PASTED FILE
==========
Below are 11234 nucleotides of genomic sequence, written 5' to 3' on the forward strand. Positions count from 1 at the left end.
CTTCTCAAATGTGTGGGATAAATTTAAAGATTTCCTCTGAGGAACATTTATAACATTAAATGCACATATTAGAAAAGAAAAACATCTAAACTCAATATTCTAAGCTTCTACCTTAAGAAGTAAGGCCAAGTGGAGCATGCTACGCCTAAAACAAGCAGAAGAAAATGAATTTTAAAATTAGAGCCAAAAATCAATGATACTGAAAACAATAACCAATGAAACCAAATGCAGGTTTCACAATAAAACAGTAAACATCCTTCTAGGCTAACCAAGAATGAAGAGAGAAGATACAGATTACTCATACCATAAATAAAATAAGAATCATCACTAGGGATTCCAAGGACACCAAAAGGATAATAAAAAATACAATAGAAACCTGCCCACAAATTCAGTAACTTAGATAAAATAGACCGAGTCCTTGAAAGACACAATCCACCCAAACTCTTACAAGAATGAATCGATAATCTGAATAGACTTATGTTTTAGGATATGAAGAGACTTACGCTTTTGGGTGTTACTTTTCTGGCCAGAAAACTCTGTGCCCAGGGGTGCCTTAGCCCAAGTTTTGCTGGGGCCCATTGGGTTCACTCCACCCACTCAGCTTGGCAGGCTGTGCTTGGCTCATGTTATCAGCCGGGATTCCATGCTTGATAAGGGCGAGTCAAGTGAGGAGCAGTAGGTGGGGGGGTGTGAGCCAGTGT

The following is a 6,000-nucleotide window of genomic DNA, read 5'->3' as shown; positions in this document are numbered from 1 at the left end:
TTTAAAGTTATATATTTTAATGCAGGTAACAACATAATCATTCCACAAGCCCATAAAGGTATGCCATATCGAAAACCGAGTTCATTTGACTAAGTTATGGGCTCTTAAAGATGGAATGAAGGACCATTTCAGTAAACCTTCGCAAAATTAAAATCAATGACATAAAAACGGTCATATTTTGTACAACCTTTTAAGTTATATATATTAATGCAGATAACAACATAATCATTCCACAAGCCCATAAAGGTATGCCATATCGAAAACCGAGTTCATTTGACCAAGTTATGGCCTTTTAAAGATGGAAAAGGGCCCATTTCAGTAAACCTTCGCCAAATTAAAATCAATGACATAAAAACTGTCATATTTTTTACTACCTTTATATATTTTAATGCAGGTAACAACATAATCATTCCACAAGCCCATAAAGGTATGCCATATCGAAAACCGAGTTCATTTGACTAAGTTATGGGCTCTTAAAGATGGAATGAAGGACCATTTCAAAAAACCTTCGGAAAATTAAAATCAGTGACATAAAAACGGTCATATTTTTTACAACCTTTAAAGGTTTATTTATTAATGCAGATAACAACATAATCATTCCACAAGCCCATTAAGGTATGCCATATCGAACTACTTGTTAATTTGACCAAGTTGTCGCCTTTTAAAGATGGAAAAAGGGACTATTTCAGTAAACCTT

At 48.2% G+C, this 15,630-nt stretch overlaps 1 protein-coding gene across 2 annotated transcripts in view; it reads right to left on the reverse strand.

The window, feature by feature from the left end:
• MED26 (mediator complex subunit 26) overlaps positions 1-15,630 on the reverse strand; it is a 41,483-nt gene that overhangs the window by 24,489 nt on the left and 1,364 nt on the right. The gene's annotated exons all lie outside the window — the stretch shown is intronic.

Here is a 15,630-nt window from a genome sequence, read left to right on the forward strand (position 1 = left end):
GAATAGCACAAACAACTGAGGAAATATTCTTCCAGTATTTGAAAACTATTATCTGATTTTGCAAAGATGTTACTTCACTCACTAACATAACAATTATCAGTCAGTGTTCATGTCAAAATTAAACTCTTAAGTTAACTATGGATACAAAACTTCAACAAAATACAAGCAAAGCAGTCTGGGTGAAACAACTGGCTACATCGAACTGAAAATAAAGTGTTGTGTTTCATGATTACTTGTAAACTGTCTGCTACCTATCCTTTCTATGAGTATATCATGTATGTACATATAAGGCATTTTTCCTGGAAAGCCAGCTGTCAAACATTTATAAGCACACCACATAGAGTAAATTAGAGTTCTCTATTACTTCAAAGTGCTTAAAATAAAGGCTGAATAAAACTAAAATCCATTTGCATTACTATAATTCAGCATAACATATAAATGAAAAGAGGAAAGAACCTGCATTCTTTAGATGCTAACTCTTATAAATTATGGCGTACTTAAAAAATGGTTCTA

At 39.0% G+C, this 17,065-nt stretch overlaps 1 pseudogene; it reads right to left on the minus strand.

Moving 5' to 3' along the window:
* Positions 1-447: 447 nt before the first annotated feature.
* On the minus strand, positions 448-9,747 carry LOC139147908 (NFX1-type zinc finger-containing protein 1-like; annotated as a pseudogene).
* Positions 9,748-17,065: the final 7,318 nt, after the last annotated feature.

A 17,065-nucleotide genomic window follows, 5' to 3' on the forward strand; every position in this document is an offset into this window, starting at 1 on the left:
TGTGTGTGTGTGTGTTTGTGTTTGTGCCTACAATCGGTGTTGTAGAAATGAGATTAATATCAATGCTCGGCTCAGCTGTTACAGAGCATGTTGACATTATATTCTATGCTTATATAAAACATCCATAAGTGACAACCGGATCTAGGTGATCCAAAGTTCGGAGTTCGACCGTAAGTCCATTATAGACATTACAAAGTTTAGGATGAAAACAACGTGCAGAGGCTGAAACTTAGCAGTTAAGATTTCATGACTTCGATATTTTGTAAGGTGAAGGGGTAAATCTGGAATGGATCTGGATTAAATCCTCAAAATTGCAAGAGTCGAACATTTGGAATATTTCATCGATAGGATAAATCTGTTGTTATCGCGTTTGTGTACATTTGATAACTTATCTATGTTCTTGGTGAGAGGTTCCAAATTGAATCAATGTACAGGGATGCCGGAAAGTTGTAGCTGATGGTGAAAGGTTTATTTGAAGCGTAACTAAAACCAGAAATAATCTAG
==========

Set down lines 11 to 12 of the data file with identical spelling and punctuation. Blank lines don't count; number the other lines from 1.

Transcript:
Moving 5' to 3' along the window:
* Positions 1-447: 447 nt before the first annotated feature.